Greek Cyprus may need huge bailout
NICOSIA - Reuters
After news hit that Greek Cyprus would seek funding from the EU the local media reported yesterday that the bailout could be as much as half the size of its economy. EPA photoCyprus, which became the fifth euro zone country on Monday to seek emergency funding from Brussels, may require a bailout amount worth up to half the size of its economy, domestic media reported yesterday.
The Mediterranean island, with a banking sector heavily exposed to debt-crippled Greece, said on Monday it was formally applying for aid from the European Union’s rescue funds.
Cyprus needs to plug a 1.8 billion euro - or 10 percent of its GDP - regulatory capital shortfall in its second largest lender by June 30. Potential aid could be more comprehensive to cover fiscal requirements, Finance Minister Vassos Shiarly told Reuters.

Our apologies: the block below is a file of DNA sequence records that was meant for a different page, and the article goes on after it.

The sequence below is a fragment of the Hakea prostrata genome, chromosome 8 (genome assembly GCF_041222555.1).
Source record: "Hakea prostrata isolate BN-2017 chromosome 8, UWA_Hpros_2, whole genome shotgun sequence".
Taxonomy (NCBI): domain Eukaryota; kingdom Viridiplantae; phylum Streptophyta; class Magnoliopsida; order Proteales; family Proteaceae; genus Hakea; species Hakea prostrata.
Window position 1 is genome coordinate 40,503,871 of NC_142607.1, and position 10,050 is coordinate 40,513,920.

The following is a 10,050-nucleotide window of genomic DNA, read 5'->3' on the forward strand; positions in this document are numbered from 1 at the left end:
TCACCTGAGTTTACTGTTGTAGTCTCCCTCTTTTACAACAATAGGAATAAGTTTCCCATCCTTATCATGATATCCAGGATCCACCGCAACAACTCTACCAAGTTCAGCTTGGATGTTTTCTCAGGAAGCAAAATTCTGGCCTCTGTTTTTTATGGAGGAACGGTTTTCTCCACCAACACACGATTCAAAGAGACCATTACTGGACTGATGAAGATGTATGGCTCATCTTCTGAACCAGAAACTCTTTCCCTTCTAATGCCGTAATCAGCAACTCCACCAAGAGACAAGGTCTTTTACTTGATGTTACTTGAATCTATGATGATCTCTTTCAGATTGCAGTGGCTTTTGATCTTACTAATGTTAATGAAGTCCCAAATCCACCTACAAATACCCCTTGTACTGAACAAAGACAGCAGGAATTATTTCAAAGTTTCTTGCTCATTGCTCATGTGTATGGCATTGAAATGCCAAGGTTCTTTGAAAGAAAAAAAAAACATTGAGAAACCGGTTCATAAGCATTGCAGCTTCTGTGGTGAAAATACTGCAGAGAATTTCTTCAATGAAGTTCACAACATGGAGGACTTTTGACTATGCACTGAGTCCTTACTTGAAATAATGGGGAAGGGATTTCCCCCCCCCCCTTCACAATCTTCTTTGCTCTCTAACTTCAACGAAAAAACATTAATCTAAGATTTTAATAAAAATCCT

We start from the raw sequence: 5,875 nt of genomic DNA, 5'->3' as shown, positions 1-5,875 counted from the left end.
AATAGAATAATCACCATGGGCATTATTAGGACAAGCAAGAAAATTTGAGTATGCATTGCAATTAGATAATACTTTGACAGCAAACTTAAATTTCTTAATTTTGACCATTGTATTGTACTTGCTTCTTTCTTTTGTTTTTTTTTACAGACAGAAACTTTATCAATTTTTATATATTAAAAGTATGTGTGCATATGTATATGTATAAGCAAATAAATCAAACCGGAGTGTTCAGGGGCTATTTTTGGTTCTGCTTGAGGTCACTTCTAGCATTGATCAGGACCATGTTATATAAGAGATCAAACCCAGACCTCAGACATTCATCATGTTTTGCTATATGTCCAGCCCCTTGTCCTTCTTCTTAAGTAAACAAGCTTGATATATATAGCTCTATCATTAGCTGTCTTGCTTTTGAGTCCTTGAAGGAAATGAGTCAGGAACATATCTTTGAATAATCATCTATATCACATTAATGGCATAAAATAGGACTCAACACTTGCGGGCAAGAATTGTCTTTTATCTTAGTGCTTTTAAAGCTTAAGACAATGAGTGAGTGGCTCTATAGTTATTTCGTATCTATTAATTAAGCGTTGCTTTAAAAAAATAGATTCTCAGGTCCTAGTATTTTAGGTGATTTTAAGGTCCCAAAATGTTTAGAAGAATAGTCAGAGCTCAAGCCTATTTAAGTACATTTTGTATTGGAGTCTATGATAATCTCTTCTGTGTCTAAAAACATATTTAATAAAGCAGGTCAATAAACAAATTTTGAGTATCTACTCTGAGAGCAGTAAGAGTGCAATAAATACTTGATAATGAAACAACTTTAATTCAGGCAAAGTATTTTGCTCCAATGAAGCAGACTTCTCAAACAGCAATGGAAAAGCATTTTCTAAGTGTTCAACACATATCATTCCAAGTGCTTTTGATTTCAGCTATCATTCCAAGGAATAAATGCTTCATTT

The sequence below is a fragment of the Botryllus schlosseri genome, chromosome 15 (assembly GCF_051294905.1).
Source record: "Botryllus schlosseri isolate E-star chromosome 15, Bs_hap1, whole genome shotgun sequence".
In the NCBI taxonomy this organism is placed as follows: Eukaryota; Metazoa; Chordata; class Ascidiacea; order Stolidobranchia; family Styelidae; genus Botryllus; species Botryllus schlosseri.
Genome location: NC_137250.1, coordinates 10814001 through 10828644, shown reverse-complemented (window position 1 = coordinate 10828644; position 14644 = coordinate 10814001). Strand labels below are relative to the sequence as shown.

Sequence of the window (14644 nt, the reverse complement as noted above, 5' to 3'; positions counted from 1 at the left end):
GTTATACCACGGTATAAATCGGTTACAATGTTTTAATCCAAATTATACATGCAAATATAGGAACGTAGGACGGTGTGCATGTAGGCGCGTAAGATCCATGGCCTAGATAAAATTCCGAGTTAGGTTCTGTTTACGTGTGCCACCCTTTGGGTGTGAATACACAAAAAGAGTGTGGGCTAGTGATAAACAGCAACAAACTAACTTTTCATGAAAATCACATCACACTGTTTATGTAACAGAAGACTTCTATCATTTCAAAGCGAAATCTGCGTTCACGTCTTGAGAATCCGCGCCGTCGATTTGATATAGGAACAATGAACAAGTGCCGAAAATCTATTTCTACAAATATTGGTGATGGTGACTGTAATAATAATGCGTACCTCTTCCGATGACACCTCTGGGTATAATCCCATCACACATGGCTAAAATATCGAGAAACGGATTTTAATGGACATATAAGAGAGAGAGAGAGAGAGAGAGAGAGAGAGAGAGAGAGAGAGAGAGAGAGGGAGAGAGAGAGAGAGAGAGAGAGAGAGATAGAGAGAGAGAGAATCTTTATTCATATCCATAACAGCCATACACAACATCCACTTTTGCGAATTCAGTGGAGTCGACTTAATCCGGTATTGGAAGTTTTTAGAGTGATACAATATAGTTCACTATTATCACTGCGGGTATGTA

Newspapers reported that aid could be anything between 6 and 10 billion euros.
Cypriot newspaper Phileleftheros reported that required funds were expected to exceed six billion euros, while the Politis daily said some suggestions put the bailout amount at up to 10 billion euros.
Either way, it would be a massive bill for Cyprus, whose 17.3 billion euro economy is the third smallest in the euro zone after Malta and Estonia.
Cyprus is thought to have applied to the EU for aid after exhausting attempts to secure loans from either China or Russia. Those efforts, however, will be ongoing.
“We will continue efforts to secure a bilateral loan, which can be used accordingly,” government spokesman Stefanos Stefanou said.
The loan amount is expected to cover needs in 2012, but not in 2013, when Cyprus has 2.25 billion euros in refinancing, including a euro medium term note (EMTN) redemption.